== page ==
Tuesday 10 May 2016

Departure by Andrew Steggall - Review

Andrew Steggall’s debut feature Departure ambitiously attempts to tell a story of coming of age and sexual awakening within the picturesque setting of the beautiful French countryside. It deals with themes of teenage rebellion, sexual frustration and parental disobedience. The film tells the story of 15 year old Elliot (Alex Lawther) and his mother Beatrice (Juliet Stevenson) who arrive in the middle of the night at their holiday home in a small Languedoc village after a long drive from England. We soon realise that this is no ordinary holiday, and that they are in fact here to pack up their beautiful summer home in order to sell it.

From the offset, it is evident that Elliot and Beatrice’s relationship is fraught. Beatrice is exasperated by Elliot’s inability to open up to her; as he finds solace in a new friendship in the shape of handsome Clément (Phénix Brossard), Elliot becomes more and more detached from his mother. The presence of Clément in both their lives is a welcome distraction from the gloomy atmosphere in the house. As Elliot becomes increasingly attached to his new friend and cruel towards his mother; his morbid fascination with death and suicide leads to him seeking solace in a fantasy world where he doesn’t have to deal with the harsh reality of a crumbling family unit.

The setting allows for a beautiful dream-like narrative, aided by Brian Fawcett’s stunning cinematography which manages to not only depict the beauty of the countryside, but also a very authentic representation of small village life, and the loneliness that comes with living in isolation. However, the film falls short of a convincing narrative, which makes the sometimes exasperatingly clichéd content feel a bit jarring.

Elliot’s pseudo-intellectual spiel as a young tortured poet is a genuine representation of the arrogance and precociousness of a teenager who is older than his years, while Clément’s apparent laissez-faire attitude is in complete contrast. Clément’s Parisian abruptness compared to Elliot’s middle class intellectual airs and graces makes for a rather charming dynamic between the two. Lawther’s turn as a self professed tortured artist is very knowing and at times almost comedic.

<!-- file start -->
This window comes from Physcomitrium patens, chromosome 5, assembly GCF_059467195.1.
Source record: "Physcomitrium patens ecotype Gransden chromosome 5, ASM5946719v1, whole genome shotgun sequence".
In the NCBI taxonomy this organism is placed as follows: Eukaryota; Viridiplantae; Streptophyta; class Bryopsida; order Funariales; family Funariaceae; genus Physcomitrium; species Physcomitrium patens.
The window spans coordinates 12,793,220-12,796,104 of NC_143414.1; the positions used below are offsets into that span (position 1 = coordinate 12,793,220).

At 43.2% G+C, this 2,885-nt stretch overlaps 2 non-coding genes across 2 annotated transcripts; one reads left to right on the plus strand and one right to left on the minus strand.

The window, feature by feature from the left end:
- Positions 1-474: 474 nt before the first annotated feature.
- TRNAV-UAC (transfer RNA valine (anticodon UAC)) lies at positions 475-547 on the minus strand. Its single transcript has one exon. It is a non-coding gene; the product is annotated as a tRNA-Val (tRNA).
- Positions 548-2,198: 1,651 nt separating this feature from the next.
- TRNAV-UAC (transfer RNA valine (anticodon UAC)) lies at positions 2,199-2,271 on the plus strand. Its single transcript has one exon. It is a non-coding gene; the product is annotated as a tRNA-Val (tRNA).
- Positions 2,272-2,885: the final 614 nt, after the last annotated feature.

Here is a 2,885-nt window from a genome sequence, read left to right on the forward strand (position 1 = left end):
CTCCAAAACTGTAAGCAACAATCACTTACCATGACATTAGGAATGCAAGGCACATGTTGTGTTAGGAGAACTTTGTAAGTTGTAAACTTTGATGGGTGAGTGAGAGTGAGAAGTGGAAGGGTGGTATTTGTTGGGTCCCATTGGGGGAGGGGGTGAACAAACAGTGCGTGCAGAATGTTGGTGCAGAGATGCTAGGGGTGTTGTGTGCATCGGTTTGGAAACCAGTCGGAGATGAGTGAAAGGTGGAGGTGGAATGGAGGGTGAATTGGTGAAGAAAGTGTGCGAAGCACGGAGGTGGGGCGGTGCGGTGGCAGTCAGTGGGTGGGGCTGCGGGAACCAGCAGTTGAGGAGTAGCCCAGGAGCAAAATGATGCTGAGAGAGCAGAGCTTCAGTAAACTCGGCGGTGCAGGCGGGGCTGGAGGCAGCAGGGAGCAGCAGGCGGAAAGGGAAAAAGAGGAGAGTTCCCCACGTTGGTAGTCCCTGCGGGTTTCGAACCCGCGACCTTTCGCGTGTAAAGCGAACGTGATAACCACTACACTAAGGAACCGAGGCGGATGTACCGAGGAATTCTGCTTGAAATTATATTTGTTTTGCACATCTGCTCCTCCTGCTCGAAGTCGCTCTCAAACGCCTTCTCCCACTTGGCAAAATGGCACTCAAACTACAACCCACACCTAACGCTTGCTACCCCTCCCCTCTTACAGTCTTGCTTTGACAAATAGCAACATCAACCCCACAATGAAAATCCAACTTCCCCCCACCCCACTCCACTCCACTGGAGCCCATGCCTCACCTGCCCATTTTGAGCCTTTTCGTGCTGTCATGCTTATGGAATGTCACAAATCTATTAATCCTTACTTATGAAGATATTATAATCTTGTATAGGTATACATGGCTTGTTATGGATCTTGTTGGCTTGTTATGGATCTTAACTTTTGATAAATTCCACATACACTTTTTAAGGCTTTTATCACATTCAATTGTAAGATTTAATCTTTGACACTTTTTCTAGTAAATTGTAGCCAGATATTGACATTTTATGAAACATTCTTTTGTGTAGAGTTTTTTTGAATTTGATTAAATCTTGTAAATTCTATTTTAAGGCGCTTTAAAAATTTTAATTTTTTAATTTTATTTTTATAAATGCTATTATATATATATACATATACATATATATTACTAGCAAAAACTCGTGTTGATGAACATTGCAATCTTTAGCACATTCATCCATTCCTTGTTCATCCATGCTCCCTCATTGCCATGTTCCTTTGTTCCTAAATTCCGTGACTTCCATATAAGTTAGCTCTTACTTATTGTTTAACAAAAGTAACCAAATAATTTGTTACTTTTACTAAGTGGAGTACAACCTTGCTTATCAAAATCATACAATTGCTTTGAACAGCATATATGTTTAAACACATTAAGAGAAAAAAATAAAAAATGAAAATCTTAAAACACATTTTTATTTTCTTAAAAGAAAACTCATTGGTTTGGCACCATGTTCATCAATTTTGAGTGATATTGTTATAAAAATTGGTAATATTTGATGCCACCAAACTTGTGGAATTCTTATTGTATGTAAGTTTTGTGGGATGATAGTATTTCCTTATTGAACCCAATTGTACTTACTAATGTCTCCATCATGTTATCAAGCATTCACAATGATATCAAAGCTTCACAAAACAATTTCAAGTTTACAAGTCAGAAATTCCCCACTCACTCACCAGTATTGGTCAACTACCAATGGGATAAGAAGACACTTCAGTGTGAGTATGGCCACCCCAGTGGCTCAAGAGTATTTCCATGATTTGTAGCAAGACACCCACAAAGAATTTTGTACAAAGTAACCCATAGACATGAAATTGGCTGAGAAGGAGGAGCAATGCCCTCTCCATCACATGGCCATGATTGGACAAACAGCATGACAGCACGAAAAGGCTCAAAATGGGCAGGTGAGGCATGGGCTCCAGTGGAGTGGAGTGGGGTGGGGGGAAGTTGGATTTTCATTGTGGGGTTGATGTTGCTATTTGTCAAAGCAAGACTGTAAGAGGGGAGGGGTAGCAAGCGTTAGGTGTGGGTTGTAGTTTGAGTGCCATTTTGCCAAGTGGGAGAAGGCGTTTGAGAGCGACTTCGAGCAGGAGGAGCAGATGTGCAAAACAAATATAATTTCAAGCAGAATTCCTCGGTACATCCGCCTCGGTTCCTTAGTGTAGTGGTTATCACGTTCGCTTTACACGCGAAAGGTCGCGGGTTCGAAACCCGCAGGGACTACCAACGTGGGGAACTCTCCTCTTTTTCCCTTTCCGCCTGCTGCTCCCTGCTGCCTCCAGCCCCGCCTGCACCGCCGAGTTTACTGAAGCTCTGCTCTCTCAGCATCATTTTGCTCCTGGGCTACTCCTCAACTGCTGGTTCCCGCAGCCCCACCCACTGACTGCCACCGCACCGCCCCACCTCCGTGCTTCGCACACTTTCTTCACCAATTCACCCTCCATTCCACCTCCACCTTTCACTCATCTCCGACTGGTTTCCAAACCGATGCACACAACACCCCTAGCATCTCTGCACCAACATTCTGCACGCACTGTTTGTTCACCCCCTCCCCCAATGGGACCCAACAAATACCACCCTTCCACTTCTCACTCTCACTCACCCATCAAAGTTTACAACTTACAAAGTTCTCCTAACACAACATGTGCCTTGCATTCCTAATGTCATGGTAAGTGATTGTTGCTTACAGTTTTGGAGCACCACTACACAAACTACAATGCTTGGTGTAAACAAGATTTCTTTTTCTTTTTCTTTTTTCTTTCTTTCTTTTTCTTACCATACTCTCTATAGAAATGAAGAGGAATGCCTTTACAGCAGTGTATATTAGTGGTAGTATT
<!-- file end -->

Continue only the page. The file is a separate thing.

Juliet Stevenson’s brilliant performance as a woman facing a major trauma in her marriage is sadly let down by a messy script, which at times doesn’t seem to know what exactly it is trying to convey. This flaw makes some of the more claustrophobic scenes seem laboured and a tad predictable. Departure is a film which asks way too much from its audience, yet it fails to deliver the outcome it is building towards. It is however important to highlight that there are moments of utter brilliance in some of the dreamlike sequences as well as a huge enjoyment gained from watching the playful interactions between the two boys.

In the whole Departure is a commendable debut from an ambitious filmmaker who has managed to put a genuinely fresh spin on the well-worn out genre of coming-of-age LGBT movies. This almost makes up for the weaker elements in the script and dialogue. Not a perfect film, but a great potential for a young writer/director who has shown some real auteurial nous.

Review by Linda Marric

Departure. UK/France 2015. Directed bt Andrew Steggall. Starring Juliet Stevenson, Alex Lawther, Clément, Phénix Brossard...

Out in the UK on the 20th of May

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